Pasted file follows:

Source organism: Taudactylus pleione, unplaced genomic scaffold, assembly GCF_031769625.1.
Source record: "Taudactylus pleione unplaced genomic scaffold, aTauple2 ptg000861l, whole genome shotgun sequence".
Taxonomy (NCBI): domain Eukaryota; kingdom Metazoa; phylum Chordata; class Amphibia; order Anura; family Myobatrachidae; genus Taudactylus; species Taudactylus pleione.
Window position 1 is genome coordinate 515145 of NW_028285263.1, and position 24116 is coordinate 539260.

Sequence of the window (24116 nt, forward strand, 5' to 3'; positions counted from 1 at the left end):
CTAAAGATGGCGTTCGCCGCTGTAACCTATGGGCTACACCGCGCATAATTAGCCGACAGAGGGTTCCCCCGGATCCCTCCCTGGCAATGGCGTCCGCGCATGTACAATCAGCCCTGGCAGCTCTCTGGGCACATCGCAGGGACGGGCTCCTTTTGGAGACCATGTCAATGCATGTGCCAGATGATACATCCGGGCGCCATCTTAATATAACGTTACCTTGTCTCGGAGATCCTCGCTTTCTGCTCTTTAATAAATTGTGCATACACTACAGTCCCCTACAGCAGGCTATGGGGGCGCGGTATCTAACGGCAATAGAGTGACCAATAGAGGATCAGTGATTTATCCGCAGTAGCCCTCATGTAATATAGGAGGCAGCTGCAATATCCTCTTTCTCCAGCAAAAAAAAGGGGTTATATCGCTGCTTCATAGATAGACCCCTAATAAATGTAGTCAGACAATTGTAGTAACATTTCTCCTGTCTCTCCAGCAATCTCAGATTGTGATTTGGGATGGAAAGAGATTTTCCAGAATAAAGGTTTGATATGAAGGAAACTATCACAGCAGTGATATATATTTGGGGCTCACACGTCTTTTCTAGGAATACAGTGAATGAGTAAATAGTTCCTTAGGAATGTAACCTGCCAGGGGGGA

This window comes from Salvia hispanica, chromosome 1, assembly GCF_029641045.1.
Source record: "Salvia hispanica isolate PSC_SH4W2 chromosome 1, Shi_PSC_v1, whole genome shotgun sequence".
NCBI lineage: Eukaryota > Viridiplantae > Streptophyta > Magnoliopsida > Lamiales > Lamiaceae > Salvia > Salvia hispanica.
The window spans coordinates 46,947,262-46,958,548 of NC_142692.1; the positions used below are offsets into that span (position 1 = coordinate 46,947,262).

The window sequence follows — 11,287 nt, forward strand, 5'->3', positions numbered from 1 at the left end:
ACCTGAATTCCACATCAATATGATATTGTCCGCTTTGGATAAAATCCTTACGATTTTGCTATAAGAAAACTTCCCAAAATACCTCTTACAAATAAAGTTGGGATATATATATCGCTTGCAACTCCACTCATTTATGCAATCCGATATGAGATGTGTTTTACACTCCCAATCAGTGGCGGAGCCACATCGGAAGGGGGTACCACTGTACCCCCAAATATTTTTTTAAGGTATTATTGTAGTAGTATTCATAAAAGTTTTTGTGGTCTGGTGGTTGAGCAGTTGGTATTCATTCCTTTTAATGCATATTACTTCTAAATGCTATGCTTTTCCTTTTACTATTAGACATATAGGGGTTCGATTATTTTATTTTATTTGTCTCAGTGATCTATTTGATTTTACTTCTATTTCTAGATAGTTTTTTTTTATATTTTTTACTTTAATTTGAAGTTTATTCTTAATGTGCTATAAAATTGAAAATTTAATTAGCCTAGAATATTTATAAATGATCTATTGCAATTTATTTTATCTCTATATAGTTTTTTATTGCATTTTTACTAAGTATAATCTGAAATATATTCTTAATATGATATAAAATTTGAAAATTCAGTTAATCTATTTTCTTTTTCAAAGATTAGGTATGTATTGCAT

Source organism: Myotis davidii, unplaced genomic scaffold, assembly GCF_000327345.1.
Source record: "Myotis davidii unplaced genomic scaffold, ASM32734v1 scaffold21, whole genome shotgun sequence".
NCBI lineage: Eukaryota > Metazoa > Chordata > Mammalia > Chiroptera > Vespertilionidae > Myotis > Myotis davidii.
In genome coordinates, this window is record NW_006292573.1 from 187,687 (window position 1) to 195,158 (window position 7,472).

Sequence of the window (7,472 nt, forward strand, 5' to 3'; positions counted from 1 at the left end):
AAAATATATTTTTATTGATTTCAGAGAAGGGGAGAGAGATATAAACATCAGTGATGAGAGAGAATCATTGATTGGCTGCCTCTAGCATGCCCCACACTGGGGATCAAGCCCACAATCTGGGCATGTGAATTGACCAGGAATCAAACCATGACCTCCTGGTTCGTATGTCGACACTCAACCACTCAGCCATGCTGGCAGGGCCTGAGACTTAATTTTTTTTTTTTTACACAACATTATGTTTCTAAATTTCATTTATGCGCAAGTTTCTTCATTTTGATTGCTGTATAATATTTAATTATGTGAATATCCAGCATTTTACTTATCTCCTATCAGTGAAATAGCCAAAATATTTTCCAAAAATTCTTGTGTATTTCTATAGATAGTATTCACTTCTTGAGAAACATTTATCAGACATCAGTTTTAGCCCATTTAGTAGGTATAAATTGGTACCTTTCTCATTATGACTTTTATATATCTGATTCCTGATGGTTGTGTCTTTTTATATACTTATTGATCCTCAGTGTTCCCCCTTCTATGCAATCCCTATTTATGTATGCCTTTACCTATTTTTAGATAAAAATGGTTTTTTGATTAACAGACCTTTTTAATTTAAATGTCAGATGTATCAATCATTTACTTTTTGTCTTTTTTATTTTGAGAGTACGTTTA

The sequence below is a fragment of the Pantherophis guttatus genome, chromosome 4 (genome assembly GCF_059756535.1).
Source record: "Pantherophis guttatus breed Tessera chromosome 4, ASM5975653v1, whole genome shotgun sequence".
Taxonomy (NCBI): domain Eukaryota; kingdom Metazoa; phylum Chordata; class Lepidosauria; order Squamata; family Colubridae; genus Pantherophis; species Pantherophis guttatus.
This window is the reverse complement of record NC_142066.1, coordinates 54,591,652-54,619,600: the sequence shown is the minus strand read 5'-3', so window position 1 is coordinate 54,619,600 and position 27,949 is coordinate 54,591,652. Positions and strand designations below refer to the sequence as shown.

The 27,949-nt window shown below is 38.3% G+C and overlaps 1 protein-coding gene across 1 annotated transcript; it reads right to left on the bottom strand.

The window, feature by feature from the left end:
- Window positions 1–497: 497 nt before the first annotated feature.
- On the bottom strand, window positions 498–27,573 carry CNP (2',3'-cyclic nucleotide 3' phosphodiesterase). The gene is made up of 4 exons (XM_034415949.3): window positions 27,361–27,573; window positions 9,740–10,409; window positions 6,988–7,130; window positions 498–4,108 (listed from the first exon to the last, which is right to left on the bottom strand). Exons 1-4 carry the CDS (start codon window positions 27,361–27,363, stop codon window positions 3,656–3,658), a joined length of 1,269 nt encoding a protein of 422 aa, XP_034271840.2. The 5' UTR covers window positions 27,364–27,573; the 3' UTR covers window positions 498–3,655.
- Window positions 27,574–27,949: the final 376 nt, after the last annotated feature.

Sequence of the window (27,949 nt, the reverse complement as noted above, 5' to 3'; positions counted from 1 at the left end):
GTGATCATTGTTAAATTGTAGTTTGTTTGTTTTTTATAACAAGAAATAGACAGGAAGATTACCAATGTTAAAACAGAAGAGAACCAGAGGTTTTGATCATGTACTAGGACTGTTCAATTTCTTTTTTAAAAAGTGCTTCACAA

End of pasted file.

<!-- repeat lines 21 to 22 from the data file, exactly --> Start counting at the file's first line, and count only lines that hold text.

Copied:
Taxonomy (NCBI): domain Eukaryota; kingdom Metazoa; phylum Chordata; class Lepidosauria; order Squamata; family Colubridae; genus Pantherophis; species Pantherophis guttatus.
This window is the reverse complement of record NC_142066.1, coordinates 54,591,652-54,619,600: the sequence shown is the minus strand read 5'-3', so window position 1 is coordinate 54,619,600 and position 27,949 is coordinate 54,591,652. Positions and strand designations below refer to the sequence as shown.